There are plenty of eco-friendly substitute materials that we can implement in our daily lives to reduce the cause of plastic pollution. As more countries, global brands and companies are heading towards a sustainable and environmentally friendly approach, the demand for non-plastic alternatives is high.
Whether it’s businesses implementing fully compostable packaging or supermarkets cutting their usage of plastic bags, it’s safe to say that we are on the right track to cut down our reliance on plastic goods. To help you get started, here are some long-lasting plastic alternatives available right now.
Recycled paper and cardboard
Cardboard and paper are sustainable and recycle friendly replacements for plastic packaging. Especially when you’re shopping at your local supermarket, you can ask the staff if they have any spare cardboard boxes lying around the stockroom. Paper and cardboard are much easier to recycle, and the chances are that they are made from recycled materials in the first place. Overall, both materials break down quicker and produce less harmful pollutants than plastic.
Although glass is not biodegradable, glass is cheap and infinitely recyclable. Since many pre-packed foods like jam, sauce and fruit are generally stored in glass jars, they can be cleaned and reused to store homemade sauce, drinks and other use for arts and crafts.
Mushroom based materials
The biodegradable material called mycelium, made from a mushroom root, is a trending replacement for plastic packaging. The material is made with mushroom fibres and agricultural waste products like cotton hulls, rice hulls and wheat chaff. The final product can be used for compost or mulch, and some companies are using the material as an eco-friendly substitute for styrofoam.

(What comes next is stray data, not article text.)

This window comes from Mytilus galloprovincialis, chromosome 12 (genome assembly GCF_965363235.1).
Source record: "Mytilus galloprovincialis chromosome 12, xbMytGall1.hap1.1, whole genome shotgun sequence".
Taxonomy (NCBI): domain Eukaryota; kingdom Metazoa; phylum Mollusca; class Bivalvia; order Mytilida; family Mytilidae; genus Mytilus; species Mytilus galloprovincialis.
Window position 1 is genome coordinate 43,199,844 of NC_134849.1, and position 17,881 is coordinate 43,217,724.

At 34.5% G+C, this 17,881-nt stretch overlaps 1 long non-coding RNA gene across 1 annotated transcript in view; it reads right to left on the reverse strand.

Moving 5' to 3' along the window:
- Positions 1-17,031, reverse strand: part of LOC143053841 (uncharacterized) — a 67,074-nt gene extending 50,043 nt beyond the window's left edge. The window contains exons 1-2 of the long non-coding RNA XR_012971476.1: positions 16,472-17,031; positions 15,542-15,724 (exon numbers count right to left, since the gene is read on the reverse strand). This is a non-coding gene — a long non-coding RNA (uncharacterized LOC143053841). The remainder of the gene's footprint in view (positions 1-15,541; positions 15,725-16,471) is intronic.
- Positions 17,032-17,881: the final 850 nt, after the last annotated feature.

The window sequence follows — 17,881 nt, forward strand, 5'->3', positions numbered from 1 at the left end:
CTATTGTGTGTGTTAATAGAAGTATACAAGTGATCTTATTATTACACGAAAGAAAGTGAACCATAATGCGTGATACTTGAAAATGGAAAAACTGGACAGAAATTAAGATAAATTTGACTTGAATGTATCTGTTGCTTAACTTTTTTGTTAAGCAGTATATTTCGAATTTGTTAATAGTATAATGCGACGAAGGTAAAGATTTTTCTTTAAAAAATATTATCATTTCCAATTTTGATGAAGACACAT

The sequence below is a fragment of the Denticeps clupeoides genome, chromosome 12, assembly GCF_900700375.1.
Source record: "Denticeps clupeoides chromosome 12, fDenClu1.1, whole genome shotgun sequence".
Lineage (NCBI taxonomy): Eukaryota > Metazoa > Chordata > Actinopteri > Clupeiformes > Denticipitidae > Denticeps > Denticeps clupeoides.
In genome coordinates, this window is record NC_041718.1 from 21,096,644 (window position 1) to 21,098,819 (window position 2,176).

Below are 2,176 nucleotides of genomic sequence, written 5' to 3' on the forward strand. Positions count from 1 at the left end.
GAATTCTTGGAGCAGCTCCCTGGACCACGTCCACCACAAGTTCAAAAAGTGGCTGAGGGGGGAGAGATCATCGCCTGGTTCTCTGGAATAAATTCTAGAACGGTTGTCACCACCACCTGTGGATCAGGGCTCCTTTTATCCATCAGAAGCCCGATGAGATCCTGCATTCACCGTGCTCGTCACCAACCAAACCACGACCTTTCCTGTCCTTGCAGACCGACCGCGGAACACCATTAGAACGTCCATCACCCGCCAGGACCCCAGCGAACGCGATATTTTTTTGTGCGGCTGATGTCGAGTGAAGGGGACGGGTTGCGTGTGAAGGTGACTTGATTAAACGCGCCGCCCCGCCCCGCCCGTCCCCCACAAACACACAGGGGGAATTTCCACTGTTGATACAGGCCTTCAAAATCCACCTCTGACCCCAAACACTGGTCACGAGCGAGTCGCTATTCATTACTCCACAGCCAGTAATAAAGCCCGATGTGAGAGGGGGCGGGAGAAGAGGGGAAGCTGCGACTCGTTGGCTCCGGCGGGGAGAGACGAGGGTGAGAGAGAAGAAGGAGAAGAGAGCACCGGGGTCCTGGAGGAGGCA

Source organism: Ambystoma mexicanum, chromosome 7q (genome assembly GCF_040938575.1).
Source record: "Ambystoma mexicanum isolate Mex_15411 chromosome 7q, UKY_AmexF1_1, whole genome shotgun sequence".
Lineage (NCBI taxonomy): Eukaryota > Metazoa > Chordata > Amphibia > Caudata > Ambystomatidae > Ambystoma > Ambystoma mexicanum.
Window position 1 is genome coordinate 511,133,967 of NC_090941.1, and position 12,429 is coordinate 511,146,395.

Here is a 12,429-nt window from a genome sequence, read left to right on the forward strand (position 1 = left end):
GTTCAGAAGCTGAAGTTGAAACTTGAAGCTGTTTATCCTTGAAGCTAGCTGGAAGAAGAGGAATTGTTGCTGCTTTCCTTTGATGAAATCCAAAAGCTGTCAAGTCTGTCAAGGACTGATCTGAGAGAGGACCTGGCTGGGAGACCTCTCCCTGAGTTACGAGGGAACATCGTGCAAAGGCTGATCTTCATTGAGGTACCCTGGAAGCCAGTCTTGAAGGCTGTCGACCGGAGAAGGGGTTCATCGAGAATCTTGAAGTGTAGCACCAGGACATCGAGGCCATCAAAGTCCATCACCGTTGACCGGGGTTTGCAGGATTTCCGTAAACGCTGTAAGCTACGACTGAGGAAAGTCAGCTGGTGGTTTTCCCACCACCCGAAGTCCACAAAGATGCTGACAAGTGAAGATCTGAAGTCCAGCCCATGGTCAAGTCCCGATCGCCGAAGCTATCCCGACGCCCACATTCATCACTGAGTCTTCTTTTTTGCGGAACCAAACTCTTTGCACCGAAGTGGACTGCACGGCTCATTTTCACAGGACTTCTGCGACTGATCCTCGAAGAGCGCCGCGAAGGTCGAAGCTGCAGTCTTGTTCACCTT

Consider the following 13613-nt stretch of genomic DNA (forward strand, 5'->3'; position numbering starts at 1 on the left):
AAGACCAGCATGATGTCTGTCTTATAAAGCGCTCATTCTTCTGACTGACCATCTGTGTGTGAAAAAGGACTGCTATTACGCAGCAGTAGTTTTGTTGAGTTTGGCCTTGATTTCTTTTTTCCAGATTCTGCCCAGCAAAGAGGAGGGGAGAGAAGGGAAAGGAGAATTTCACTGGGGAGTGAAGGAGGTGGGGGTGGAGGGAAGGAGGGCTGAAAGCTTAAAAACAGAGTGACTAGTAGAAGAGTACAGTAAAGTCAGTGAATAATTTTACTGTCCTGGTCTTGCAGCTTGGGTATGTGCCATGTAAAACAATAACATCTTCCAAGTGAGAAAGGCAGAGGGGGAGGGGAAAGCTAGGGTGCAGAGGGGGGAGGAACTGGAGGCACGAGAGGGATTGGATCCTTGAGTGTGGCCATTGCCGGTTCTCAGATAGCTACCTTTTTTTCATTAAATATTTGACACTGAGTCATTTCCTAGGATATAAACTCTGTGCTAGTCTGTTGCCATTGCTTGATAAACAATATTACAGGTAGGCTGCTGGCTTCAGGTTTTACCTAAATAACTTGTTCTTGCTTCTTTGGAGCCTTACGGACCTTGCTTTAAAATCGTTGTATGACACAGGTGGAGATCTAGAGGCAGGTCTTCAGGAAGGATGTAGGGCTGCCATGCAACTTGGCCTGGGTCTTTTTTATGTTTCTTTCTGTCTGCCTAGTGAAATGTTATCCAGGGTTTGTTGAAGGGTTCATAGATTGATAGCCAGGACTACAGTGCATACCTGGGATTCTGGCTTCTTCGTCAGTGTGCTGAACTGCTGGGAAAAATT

Bamboo has naturally antibacterial properties, fast growth spurts, and it’s sustainable. Aside from its rapid growth, there is no need for farmers to use pesticides and chemical fertilisers, and the cost of production is low. Overall, these qualities make bamboo an eco-friendly replacement for more labour-intensive materials like metal and plastic.
Milk Protein / Milk Plastic
Although casein-based plastic has been around since the 80s, and with the help of advanced technology, scientists and researchers alike are revitalising the process of converting milk protein into a biodegradable material that can match the material properties of polystyrene. Many companies have developed this new, sturdier plastic for packaging. The material breaks down easier without leaving harmful chemicals, and it’s also edible!